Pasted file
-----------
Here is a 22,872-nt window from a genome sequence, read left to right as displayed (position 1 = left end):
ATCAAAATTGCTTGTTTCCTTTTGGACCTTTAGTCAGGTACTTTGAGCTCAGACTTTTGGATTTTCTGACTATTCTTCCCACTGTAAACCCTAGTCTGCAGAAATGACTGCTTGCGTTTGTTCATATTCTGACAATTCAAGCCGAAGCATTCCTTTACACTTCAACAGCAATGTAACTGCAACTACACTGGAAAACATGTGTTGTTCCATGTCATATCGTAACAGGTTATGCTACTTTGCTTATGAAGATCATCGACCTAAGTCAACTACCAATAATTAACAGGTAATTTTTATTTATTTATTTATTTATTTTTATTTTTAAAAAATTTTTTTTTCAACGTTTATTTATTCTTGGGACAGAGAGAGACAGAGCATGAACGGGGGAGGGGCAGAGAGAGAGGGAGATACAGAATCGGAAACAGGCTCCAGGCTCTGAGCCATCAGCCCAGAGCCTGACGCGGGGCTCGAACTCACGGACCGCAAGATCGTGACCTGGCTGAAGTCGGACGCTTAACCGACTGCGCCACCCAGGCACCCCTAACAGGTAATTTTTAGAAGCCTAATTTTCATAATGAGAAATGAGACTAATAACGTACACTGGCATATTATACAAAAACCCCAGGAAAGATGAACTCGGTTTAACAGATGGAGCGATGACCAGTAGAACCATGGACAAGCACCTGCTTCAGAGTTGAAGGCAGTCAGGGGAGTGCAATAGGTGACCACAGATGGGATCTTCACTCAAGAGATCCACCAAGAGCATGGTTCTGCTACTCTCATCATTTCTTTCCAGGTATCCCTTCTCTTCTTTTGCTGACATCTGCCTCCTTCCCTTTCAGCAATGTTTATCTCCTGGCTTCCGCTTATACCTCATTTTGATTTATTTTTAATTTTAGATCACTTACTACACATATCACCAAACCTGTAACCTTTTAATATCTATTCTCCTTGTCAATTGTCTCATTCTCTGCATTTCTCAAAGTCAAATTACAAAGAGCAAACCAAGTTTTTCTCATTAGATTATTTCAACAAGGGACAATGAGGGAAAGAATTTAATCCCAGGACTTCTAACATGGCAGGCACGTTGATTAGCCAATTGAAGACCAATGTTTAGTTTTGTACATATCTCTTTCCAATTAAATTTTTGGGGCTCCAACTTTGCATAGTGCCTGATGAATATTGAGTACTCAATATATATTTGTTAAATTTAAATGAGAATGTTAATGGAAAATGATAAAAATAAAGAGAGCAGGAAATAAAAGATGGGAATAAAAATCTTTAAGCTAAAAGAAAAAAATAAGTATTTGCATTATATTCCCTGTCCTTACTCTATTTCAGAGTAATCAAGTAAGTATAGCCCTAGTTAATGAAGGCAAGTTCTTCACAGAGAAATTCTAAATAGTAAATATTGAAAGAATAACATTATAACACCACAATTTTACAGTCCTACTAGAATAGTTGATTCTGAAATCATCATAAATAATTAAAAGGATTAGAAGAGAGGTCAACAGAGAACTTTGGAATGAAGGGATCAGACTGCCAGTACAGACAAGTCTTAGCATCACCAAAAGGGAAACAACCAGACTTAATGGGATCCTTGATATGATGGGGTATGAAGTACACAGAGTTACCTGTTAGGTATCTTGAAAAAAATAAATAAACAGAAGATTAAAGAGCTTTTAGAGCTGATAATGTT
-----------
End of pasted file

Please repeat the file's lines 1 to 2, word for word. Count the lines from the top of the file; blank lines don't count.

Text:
Here is a 22,872-nt window from a genome sequence, read left to right as displayed (position 1 = left end):
ATCAAAATTGCTTGTTTCCTTTTGGACCTTTAGTCAGGTACTTTGAGCTCAGACTTTTGGATTTTCTGACTATTCTTCCCACTGTAAACCCTAGTCTGCAGAAATGACTGCTTGCGTTTGTTCATATTCTGACAATTCAAGCCGAAGCATTCCTTTACACTTCAACAGCAATGTAACTGCAACTACACTGGAAAACATGTGTTGTTCCATGTCATATCGTAACAGGTTATGCTACTTTGCTTATGAAGATCATCGACCTAAGTCAACTACCAATAATTAACAGGTAATTTTTATTTATTTATTTATTTATTTTTATTTTTAAAAAATTTTTTTTTCAACGTTTATTTATTCTTGGGACAGAGAGAGACAGAGCATGAACGGGGGAGGGGCAGAGAGAGAGGGAGATACAGAATCGGAAACAGGCTCCAGGCTCTGAGCCATCAGCCCAGAGCCTGACGCGGGGCTCGAACTCACGGACCGCAAGATCGTGACCTGGCTGAAGTCGGACGCTTAACCGACTGCGCCACCCAGGCACCCCTAACAGGTAATTTTTAGAAGCCTAATTTTCATAATGAGAAATGAGACTAATAACGTACACTGGCATATTATACAAAAACCCCAGGAAAGATGAACTCGGTTTAACAGATGGAGCGATGACCAGTAGAACCATGGACAAGCACCTGCTTCAGAGTTGAAGGCAGTCAGGGGAGTGCAATAGGTGACCACAGATGGGATCTTCACTCAAGAGATCCACCAAGAGCATGGTTCTGCTACTCTCATCATTTCTTTCCAGGTATCCCTTCTCTTCTTTTGCTGACATCTGCCTCCTTCCCTTTCAGCAATGTTTATCTCCTGGCTTCCGCTTATACCTCATTTTGATTTATTTTTAATTTTAGATCACTTACTACACATATCACCAAACCTGTAACCTTTTAATATCTATTCTCCTTGTCAATTGTCTCATTCTCTGCATTTCTCAAAGTCAAATTACAAAGAGCAAACCAAGTTTTTCTCATTAGATTATTTCAACAAGGGACAATGAGGGAAAGAATTTAATCCCAGGACTTCTAACATGGCAGGCACGTTGATTAGCCAATTGAAGACCAATGTTTAGTTTTGTACATATCTCTTTCCAATTAAATTTTTGGGGCTCCAACTTTGCATAGTGCCTGATGAATATTGAGTACTCAATATATATTTGTTAAATTTAAATGAGAATGTTAATGGAAAATGATAAAAATAAAGAGAGCAGGAAATAAAAGATGGGAATAAAAATCTTTAAGCTAAAAGAAAAAAATAAGTATTTGCATTATATTCCCTGTCCTTACTCTATTTCAGAGTAATCAAGTAAGTATAGCCCTAGTTAATGAAGGCAAGTTCTTCACAGAGAAATTCTAAATAGTAAATATTGAAAGAATAACATTATAACACCACAATTTTACAGTCCTACTAGAATAGTTGATTCTGAAATCATCATAAATAATTAAAAGGATTAGAAGAGAGGTCAACAGAGAACTTTGGAATGAAGGGATCAGACTGCCAGTACAGACAAGTCTTAGCATCACCAAAAGGGAAACAACCAGACTTAATGGGATCCTTGATATGATGGGGTATGAAGTACACAGAGTTACCTGTTAGGTATCTTGAAAAAAATAAATAAACAGAAGATTAAAGAGCTTTTAGAGCTGATAATGTT